Kepler: the new frontier in overclocking
Before we get into the nitty gritty, let me just quickly define some of the new terms going to be used in this psuedo-guide.Boost Clock:
Keeping it simple for the definition. Kepler is completely dynamic. Your hardware is monitored internally, and based on the readings(temperature, power, performance, etc) your GPU core clock will be boosted above its base values to a certain point. This is your boost clock.Power Target:
Power Target is a power limiter on a percentage based scale. 100% Power Target allows your card to use 100% of its TDP, which in the 680s case is 195W. Increasing the Power Target will increase the available power to your graphics card, allowing for higher overclocks and increased temperature.
*Note, just because your power target is higher doesnt mean the increased power will always be used. Like everything else with Kepler, it's dynamic based on hardware monitoring.Clock Offset:
Again, keeping it simple. This is a new slider for overclocking. If you increase your offset to +100, your clock(either memory or core, whichever you change) will be 100MHz higher than it would be previously. The offset applies to both your base AND boost clock.
That only begins to scratch the surface, but those are essentially the basics you need to understand before going any further. I'm sure most of you are at least familiar with them at this point.
For the purposes of this example, I used stock clocks(Base: 1006MHz), 132% Power Target, auto-fan, and maxed/windowed Heaven 3.0 benchmark. Let's jump right in:
A lot to look at if you're new to this, so I highlighted the main focus of this example: Temperature, and Core clock. The benchmark was only running for about 30 seconds or so at this point. My GPU is at 69'C, and my boost clock was being pushed to 1110MHz. Let's observe what happens.
The moment my temperature hits 70'C, my boost clock scales back 13MHz and drops to 1097. The dynamic hardware monitor inside Kepler recognizes my thermals rising, and scales back my boost clock. These are the basics of how the GPU works. Lets continue to observe.
My temperature increases 9'C, and my boost clock remains the same. At this point, my temperature was holding steady.. so I manually lowered my fan to have the temperatures climb.
80'C, and another 13MHz drop in my boost clock. It's not a coincidence, 13MHz is the "step" in which the GPU will scale back your clocks based on its hardware monitoring. It's also the "step" in which your clocks will be increased when they able to be. The temperature changes from 69-70'C and from 79-80'C trigger a drop in step.OBSERVE, AND APPLY THIS KNOWLEDGE1)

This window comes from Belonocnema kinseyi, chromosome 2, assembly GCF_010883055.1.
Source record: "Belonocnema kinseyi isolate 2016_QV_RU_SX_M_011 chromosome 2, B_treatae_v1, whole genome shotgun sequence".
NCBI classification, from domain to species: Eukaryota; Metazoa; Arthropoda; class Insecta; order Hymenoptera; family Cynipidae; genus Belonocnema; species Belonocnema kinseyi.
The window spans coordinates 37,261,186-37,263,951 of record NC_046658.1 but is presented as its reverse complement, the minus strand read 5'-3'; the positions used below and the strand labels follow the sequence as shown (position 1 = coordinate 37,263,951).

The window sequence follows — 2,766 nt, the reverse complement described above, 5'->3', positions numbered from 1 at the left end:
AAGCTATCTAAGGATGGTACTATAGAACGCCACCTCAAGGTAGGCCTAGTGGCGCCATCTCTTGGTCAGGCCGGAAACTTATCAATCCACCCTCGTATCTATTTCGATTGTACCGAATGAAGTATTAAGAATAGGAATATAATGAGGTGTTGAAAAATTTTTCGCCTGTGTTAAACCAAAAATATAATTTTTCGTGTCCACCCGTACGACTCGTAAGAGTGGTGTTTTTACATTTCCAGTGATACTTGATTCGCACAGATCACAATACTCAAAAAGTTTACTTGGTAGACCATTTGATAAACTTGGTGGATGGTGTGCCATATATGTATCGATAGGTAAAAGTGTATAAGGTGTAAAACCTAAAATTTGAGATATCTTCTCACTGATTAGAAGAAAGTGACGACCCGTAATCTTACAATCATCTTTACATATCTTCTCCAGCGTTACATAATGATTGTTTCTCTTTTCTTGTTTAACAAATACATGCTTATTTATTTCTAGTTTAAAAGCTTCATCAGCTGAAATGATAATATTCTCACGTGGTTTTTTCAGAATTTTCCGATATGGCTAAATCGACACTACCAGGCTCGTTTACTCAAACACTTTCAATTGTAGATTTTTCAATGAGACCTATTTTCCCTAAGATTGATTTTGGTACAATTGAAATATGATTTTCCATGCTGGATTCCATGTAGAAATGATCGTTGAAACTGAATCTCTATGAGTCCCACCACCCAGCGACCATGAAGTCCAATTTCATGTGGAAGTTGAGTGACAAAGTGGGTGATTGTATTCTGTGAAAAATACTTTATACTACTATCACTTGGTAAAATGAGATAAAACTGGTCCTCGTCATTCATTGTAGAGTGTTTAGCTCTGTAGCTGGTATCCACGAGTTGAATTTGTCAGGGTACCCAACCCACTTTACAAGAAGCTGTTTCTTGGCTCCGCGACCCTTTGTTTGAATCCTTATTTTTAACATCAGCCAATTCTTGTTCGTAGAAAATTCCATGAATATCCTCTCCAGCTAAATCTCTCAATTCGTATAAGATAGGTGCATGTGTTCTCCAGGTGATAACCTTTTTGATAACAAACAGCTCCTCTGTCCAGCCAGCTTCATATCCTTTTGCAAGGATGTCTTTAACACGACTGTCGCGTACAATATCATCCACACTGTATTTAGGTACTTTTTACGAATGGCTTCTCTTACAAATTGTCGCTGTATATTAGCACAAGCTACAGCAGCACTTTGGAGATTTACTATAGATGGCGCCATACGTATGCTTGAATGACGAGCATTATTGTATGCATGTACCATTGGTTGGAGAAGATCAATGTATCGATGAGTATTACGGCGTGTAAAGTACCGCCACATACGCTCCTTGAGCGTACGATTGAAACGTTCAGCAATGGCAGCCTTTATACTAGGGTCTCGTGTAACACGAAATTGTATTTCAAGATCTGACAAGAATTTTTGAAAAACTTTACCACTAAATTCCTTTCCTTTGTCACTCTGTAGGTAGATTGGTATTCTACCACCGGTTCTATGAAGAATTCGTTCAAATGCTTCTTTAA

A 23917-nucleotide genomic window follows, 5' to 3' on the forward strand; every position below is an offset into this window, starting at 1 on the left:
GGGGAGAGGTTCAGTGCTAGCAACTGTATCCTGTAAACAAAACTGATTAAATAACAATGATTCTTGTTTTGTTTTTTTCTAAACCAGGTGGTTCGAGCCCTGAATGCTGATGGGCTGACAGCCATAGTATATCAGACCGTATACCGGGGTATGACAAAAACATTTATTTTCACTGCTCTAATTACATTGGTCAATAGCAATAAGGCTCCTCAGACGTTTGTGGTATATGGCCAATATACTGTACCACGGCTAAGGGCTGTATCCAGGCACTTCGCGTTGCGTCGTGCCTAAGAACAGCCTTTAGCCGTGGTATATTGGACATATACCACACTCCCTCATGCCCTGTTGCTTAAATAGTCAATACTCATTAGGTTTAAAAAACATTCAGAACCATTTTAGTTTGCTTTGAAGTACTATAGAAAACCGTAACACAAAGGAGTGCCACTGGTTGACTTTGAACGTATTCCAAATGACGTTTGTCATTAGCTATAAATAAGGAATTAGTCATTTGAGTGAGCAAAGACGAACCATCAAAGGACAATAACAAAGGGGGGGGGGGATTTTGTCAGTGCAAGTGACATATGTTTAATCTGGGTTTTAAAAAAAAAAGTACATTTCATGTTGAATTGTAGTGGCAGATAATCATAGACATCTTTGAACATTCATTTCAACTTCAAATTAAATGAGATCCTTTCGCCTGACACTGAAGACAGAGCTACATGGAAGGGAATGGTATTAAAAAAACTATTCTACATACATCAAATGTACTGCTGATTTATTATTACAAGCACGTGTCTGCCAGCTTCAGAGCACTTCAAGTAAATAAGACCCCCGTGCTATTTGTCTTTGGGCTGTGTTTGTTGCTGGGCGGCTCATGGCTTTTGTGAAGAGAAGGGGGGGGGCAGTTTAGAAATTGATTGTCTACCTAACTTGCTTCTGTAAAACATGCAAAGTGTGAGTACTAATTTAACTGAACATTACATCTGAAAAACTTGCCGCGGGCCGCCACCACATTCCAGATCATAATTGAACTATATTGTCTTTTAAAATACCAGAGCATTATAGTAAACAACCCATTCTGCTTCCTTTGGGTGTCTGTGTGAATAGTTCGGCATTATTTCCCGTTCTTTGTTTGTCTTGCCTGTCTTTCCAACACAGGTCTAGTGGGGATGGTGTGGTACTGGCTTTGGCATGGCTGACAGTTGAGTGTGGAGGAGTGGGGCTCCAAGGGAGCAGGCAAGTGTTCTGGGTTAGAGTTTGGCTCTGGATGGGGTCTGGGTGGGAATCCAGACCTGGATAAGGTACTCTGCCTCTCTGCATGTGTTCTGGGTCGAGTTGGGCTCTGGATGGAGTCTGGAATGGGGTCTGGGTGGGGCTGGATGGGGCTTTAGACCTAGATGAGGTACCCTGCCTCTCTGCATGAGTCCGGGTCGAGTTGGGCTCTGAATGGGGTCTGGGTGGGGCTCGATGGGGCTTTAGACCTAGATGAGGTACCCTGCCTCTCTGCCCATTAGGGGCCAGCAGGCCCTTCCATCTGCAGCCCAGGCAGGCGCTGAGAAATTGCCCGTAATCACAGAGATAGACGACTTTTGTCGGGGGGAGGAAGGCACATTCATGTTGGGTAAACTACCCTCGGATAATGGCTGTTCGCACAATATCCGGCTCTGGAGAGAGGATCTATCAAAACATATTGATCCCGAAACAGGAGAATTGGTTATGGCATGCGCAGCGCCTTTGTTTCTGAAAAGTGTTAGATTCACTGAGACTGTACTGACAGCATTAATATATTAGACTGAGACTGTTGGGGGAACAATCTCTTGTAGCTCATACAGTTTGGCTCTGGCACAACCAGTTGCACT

Throughout the above example, you may have noticed that my power % (bottom most graph) did not come anywhere close to reaching the 132% being allotted to the GPU. Meaning to run 1110MHz (this trials maximum Boost Clock), I did not need a 132% Power Target. As a matter of fact, with my card I can turn my power target down to 85% at these settings and receive the exact same boost clock.
Does this seem significant to you? It should! Remember what we learned: Increased power = increased temperatures. Increased temperatures = a throttled boost clock. If I can run 1110 MHz at 85% Power Target, why am I allowing the card to draw more power, increase the temperatures, and potentially throttle my boost? With a maxed power target I run 1110MHz until I hit 70'C, then it drops to 1097MHz. With 85% target I hit 1110MHz just the same, but maybe I never hit 70'C to throttle me down! This is why auto-maxing the Power Target is a mistake for maximum performance, and this is what you should be testing during your overclock sessions.
If you take anything away from this thread, make it this.2)
Another observation you should make is that my Boost Clock is essentially flatlined at every 'step' in the above example, holding steady until its throttled by thermals. At the same time, power % is nowhere near the 132% being allotted to the card as mentioned in observation #1. The conclusion to make from this information: My Boost Clock is being limited by Offset
power! What if I'm not satisfied with the clocks I'm currently getting, and wanted to go higher? I have more power headroom to play with, and can tweak my Clock Offset (assuming im not hitting the limits of what my GPU is capable of).
In this scenario, where you're trying to feel out increased clocks.. go ahead and leave your power target maxed temporarily. Especially if you're trying to find your max clocks. However, the thing to remember here is maxed clocks does not necessarily translate into maximum performance.
This builds on observation #1. Sure, you can hit 1300MHz with a maxed power target (random number, I didn't do the math to see if 1300 actually coincides with the 13MHz steps from 680s base clock... probably not)
. That's swell and makes for great sig material. But what happens if those settings takes you to over 80'C? You guessed it, an automatic 26MHz (2 step) drop in your Boost clock due to thermals. So yeah, you maxed out at 1300MHz.. but your favorite benchmark spends the majority of its time running at 1274MHz. Your job at this point would be to test further and see if it's possible to stablize 1287MHz (one step down playing off the random 1300) at a lower power target and keep thermals to a level where you are not throttled at all... resulting in a higher average Boost clock over time.
I hope this helped, I tried to keep it relatively short. I'll add more if anything important stands out to me in the future.